AJMC®: Triple therapy can be associated with increased risks of pneumonia. An analysis of IMPACT trial data showed an increased incidence of pneumonia in patients in Asia compared with those outside of Asia. An additional analysis comparing Western Europe and North American regions found an inhaled corticosteroids (ICS) class effect of increased pneumonia incidence in North America but not in Western Europe. What factors contribute to these findings?

Criner: That finding isn't a first finding. That's been demonstrated before in Asian populations. They have a higher increase of pneumonia with ICS use compared to trials that have been done outside of Asia, such as in the United States or in Western Europe. There's a number of factors [contributing to] that.

It might be something to do with the environment, with the prevalence of other types of infections such as tuberculosis that may cause bronchiectasis, or more structural airway abnormalities that lends to colonization with organisms that may predispose to pneumonia. Some might be due to host factors. Childhood illnesses may be different in one part of the world than the other one.

There also could be environmental causes that could contribute to it. It may just be as simple as that some patients in Asia are leaner than patients in non-Asian populations. It could be the relative dose of steroids that the patient receives could be greater because their body mass is lower. It could be just that the clinical care is different, that the use of x-rays in the diagnosis of pneumonia might be more frequent in Asian populations because the clinical paradigm there might be to consider pneumonia based on clinical parameters or the use of radiographs [compared with] other cultures. The exact reasons aren't known.

AJMC®: The IMPACT and ETHOS trials found beneficial effects of triple therapy vs dual therapy on mortality. But this was only in symptomatic COPD patients who had a history of frequent and/or severe exacerbations and who were previously receiving maintenance therapy with triple therapy, long-acting beta2-agonists/ICS, or single or dual long-acting bronchodilators. The GOLD 2021 report stated, "Future analyses or studies may help determine whether other specific patient subgroups demonstrate a greater survival benefit." In your opinion, which patient subgroups ought to be studied next? What are the next steps for research into triple therapy?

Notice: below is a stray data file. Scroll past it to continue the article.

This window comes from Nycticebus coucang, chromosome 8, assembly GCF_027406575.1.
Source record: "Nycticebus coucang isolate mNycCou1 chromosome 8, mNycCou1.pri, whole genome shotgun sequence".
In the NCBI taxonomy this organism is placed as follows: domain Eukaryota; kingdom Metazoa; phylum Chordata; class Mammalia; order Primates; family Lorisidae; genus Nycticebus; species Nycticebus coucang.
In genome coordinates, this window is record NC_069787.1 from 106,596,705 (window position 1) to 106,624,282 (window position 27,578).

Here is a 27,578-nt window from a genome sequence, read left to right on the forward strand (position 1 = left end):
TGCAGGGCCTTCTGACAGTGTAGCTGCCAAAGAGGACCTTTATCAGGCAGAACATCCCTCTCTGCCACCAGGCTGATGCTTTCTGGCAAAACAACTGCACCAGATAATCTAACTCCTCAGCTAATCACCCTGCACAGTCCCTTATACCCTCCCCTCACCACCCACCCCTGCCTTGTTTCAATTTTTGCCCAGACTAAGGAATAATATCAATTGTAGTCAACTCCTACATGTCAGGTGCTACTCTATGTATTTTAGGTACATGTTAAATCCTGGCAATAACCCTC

Criner: The 2 studies that you just mentioned that showed that there was a survival advantage, those were prespecified analyses, but they weren't the primary outcomes of the studies. The FDA and other regulatory bodies have not approved the use of triple therapy to improve survival in patients who were in those studies. I think that's the first place to start: an approved indication for the use of inhaled triple therapy for patients with COPD. We would like to see that as approved therapy. I think that it's not a stretch now that the 2 studies that you mentioned and the pooled analysis from the TRINITY and TRELEGY studies also showed an improved survival in a pooled analysis of those studies.

We believe that it's true, it's a class effect; that in the appropriate patients, triple therapy improves survival. Those studies, as you mentioned, [were conducted on patients who] were highly symptomatic, people with frequent or severe exacerbations. The other patient groups that would benefit from this are people who aren't as symptomatic, who are still with severe exacerbations.

Should triple therapy be something that every patient who's hospitalized receive on exit from the hospital and remain on therapy for a period of time? Those are the patient groups I think we need to study, people that have severe exacerbations, [who] are hospitalized but may not be as symptomatic. How long should they be placed on triple therapy? I think we also need to solidify the patient groups that were studied in ETHOS and IMPACT to get an approved indication for triple therapy.

AJMC®: Can you elaborate on some of the limitations of using the forced expiratory volume in 1 second/forced vital capacity (FEV1/FVC) ratio to diagnose COPD?